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How many more apologies will our Governments need to give First Nations people?

Australian Greens

Yesterday, the Western Australian Governement pardoned and apologised to the Yamatji family of a baby who was brutally murdered in 2013. After domestic violence left Tamica Mullaley naked and bleeding in a Broome street, police were called and she was arrested.

Police left baby Mullaley’s 10-month-old baby, Charlie, at the crime scene. The man who assaulted Mullaley returned to the scene and kidnapped the child. Police were told several times that he had threatened to kill the baby, but took nine hours to act on the information.

Baby Charlie was tortured, sexually assaulted and murdered.

In 2015, Tamica Mullaley was charged and convicted of two counts of assaulting a public officer and one count of obstructing officers. Her father, Ted Mullaley, was found guilty of obstructing police for trying to stop them from arresting his daughter.

The following lines are attributable to Yamatji Noongar Senator for WA: Dorinda Cox

“I went to see the Mullaley family yesterday. When I hugged Tamica and Uncle Ted, it was in that moment I knew the pardon they had just receive was a small comfort for the harrowing experience that has been 9 years in the making after losing Charlie Boy.

“This is only the first step in the long line of many reforms required for their justice and healing.

“It is this case and so many others like it across this country why myself and Senator Lidia Thorpe co-signed the motion for the Senate inquiry into Missing and Murdered First Nations Women and children.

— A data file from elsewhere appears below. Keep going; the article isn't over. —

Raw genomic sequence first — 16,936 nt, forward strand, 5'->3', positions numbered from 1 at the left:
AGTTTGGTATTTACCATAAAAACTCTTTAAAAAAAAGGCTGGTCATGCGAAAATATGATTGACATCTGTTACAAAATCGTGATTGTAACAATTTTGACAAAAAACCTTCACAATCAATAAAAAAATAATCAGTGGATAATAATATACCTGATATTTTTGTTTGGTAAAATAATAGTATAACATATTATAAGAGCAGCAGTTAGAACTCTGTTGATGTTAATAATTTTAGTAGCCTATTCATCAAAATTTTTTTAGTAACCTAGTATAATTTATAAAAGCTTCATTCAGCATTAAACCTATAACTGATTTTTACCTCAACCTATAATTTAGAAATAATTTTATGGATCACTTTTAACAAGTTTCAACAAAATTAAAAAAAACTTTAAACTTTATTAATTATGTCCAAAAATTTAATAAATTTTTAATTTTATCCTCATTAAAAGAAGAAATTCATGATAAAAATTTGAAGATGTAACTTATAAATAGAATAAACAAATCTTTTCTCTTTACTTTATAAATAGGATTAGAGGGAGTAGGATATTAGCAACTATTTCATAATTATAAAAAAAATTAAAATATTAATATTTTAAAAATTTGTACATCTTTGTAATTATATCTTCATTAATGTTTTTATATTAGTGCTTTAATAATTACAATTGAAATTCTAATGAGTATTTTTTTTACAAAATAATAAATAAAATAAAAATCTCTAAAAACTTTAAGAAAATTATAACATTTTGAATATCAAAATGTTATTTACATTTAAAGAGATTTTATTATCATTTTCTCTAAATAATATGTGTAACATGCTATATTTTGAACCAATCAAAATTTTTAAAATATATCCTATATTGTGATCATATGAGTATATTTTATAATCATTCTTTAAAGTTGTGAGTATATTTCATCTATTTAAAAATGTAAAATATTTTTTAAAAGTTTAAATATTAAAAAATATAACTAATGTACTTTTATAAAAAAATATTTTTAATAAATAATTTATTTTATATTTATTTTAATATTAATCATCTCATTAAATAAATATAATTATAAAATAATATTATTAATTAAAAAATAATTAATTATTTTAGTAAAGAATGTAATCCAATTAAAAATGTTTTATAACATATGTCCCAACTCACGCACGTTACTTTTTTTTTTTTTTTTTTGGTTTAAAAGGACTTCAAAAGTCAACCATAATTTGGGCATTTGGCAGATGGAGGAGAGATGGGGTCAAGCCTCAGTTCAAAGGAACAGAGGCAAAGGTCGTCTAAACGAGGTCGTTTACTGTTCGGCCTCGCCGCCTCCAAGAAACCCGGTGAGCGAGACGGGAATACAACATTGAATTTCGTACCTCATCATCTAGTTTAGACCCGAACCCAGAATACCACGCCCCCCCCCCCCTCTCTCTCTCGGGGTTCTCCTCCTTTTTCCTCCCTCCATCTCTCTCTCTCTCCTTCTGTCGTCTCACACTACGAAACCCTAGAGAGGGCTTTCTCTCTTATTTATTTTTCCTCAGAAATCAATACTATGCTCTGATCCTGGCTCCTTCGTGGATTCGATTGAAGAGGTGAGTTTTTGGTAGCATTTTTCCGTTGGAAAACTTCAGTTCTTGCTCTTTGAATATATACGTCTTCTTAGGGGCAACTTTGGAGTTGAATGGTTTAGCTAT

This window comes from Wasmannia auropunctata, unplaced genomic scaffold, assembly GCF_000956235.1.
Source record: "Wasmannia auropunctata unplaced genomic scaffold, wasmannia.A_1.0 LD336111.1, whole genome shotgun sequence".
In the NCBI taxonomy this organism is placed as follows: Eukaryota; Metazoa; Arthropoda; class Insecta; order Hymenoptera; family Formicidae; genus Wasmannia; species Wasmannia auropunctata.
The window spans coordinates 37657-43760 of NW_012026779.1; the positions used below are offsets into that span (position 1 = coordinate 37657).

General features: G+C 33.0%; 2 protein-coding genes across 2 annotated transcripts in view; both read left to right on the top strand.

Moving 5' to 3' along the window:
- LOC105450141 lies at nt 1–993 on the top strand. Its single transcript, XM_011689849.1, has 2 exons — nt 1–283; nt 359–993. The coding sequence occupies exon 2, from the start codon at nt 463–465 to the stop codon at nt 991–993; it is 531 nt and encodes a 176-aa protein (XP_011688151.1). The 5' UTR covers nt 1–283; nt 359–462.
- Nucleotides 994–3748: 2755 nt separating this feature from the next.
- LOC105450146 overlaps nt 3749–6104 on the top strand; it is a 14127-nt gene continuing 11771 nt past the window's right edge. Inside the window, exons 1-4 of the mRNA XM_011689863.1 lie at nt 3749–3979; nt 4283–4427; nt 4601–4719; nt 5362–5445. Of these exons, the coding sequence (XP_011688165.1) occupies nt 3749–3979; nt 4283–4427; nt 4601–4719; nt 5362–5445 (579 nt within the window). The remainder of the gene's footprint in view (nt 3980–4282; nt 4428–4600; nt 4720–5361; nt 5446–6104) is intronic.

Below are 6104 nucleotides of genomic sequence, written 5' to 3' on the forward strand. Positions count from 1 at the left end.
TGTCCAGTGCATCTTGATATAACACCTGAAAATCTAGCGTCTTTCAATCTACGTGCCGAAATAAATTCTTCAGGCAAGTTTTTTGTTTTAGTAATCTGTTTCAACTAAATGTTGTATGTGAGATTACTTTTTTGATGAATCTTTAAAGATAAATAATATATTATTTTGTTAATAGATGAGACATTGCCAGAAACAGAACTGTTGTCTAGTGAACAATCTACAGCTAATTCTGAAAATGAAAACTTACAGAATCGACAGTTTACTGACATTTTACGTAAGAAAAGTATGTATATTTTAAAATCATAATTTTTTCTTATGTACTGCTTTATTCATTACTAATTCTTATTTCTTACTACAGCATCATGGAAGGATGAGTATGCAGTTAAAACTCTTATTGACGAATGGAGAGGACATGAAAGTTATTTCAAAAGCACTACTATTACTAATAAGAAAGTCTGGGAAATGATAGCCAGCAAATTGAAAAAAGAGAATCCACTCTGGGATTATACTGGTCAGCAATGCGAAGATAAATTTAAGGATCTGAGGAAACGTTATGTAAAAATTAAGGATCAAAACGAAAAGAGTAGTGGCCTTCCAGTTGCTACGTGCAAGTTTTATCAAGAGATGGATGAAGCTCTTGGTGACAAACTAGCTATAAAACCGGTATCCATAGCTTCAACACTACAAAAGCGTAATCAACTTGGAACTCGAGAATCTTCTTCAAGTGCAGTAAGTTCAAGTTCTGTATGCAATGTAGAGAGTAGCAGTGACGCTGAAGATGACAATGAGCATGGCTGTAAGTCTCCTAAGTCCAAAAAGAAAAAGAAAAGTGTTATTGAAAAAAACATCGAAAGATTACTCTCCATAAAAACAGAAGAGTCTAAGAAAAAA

“The inquiry will open for submissions in the first six months of the 47th Federal Parliament so we can pursue justice, healing and peace for our people.”

The following lines are attributable to Gunnai, Gunditjmara and DjabWurrung Senator Lidia Thorpe, the Greens spokesperson for First Nations:

“A CCC review found that there was “no serious misconduct” by police. The Greens are calling for independent police and prison oversight through the full implimentation of the Optional Protocol to the Convention against Torture. “

After such a horrific crime, this family was dragged through the courts and their fight for justice continues to this day. Their calls for an inquest into baby Charlie’s death was rejected by the WA supreme court in 2020.

“The press have spent a week writing about flags, where is the national outrage for this family? Where is the anger for the injustice that First Nations people face everyday? How many more apologies will our governments need to deliver before they change their behaviour?” 

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